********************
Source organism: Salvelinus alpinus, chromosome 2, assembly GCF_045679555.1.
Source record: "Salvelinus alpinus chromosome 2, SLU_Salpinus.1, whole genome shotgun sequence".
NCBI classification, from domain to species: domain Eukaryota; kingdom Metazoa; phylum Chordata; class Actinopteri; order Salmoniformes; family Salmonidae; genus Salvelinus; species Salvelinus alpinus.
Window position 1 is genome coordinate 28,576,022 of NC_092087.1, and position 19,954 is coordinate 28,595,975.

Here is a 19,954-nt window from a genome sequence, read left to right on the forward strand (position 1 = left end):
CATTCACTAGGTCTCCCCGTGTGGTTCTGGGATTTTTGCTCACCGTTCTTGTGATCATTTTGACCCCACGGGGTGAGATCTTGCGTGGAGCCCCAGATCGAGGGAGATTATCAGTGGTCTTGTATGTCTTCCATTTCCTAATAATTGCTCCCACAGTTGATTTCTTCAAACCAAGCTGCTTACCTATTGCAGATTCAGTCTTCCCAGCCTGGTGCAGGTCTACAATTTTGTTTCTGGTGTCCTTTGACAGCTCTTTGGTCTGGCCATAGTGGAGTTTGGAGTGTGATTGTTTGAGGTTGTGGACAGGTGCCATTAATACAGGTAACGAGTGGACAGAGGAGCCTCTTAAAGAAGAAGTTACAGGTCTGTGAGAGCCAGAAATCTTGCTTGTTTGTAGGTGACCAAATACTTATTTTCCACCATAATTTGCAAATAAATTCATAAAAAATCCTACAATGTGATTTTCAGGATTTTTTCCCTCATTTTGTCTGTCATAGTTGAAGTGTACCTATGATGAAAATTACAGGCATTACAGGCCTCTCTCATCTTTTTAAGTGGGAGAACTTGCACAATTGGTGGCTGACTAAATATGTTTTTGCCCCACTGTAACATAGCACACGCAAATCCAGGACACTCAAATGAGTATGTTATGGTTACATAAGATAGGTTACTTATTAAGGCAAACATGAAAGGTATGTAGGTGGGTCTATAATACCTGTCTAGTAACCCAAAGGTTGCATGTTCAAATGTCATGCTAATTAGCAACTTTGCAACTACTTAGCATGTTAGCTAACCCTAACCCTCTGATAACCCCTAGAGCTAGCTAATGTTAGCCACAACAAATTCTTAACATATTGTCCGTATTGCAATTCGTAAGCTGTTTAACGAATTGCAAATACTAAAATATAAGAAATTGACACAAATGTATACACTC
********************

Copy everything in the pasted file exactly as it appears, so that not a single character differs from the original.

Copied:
Source organism: Salvelinus alpinus, chromosome 2, assembly GCF_045679555.1.
Source record: "Salvelinus alpinus chromosome 2, SLU_Salpinus.1, whole genome shotgun sequence".
NCBI classification, from domain to species: domain Eukaryota; kingdom Metazoa; phylum Chordata; class Actinopteri; order Salmoniformes; family Salmonidae; genus Salvelinus; species Salvelinus alpinus.
Window position 1 is genome coordinate 28,576,022 of NC_092087.1, and position 19,954 is coordinate 28,595,975.

Here is a 19,954-nt window from a genome sequence, read left to right on the forward strand (position 1 = left end):
CATTCACTAGGTCTCCCCGTGTGGTTCTGGGATTTTTGCTCACCGTTCTTGTGATCATTTTGACCCCACGGGGTGAGATCTTGCGTGGAGCCCCAGATCGAGGGAGATTATCAGTGGTCTTGTATGTCTTCCATTTCCTAATAATTGCTCCCACAGTTGATTTCTTCAAACCAAGCTGCTTACCTATTGCAGATTCAGTCTTCCCAGCCTGGTGCAGGTCTACAATTTTGTTTCTGGTGTCCTTTGACAGCTCTTTGGTCTGGCCATAGTGGAGTTTGGAGTGTGATTGTTTGAGGTTGTGGACAGGTGCCATTAATACAGGTAACGAGTGGACAGAGGAGCCTCTTAAAGAAGAAGTTACAGGTCTGTGAGAGCCAGAAATCTTGCTTGTTTGTAGGTGACCAAATACTTATTTTCCACCATAATTTGCAAATAAATTCATAAAAAATCCTACAATGTGATTTTCAGGATTTTTTCCCTCATTTTGTCTGTCATAGTTGAAGTGTACCTATGATGAAAATTACAGGCATTACAGGCCTCTCTCATCTTTTTAAGTGGGAGAACTTGCACAATTGGTGGCTGACTAAATATGTTTTTGCCCCACTGTAACATAGCACACGCAAATCCAGGACACTCAAATGAGTATGTTATGGTTACATAAGATAGGTTACTTATTAAGGCAAACATGAAAGGTATGTAGGTGGGTCTATAATACCTGTCTAGTAACCCAAAGGTTGCATGTTCAAATGTCATGCTAATTAGCAACTTTGCAACTACTTAGCATGTTAGCTAACCCTAACCCTCTGATAACCCCTAGAGCTAGCTAATGTTAGCCACAACAAATTCTTAACATATTGTCCGTATTGCAATTCGTAAGCTGTTTAACGAATTGCAAATACTAAAATATAAGAAATTGACACAAATGTATACACTC